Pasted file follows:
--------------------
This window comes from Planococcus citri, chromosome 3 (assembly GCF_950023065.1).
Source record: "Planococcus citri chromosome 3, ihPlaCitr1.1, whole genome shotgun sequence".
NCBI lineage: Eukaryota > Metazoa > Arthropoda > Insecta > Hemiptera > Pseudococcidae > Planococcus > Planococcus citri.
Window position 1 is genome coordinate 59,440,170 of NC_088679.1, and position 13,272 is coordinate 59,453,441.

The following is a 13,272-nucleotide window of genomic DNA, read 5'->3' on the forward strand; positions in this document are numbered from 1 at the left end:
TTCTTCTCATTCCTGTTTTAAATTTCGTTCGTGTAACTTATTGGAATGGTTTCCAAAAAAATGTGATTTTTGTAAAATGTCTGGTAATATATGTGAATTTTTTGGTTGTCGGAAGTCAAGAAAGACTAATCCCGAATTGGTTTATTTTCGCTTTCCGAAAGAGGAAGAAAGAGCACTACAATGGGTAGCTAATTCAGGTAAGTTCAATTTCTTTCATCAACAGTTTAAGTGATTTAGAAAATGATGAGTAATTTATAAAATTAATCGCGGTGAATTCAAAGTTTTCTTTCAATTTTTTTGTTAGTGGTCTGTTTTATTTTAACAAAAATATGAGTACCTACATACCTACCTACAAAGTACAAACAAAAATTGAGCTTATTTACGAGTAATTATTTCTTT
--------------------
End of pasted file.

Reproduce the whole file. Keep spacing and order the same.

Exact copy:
This window comes from Planococcus citri, chromosome 3 (assembly GCF_950023065.1).
Source record: "Planococcus citri chromosome 3, ihPlaCitr1.1, whole genome shotgun sequence".
NCBI lineage: Eukaryota > Metazoa > Arthropoda > Insecta > Hemiptera > Pseudococcidae > Planococcus > Planococcus citri.
Window position 1 is genome coordinate 59,440,170 of NC_088679.1, and position 13,272 is coordinate 59,453,441.

The following is a 13,272-nucleotide window of genomic DNA, read 5'->3' on the forward strand; positions in this document are numbered from 1 at the left end:
TTCTTCTCATTCCTGTTTTAAATTTCGTTCGTGTAACTTATTGGAATGGTTTCCAAAAAAATGTGATTTTTGTAAAATGTCTGGTAATATATGTGAATTTTTTGGTTGTCGGAAGTCAAGAAAGACTAATCCCGAATTGGTTTATTTTCGCTTTCCGAAAGAGGAAGAAAGAGCACTACAATGGGTAGCTAATTCAGGTAAGTTCAATTTCTTTCATCAACAGTTTAAGTGATTTAGAAAATGATGAGTAATTTATAAAATTAATCGCGGTGAATTCAAAGTTTTCTTTCAATTTTTTTGTTAGTGGTCTGTTTTATTTTAACAAAAATATGAGTACCTACATACCTACCTACAAAGTACAAACAAAAATTGAGCTTATTTACGAGTAATTATTTCTTT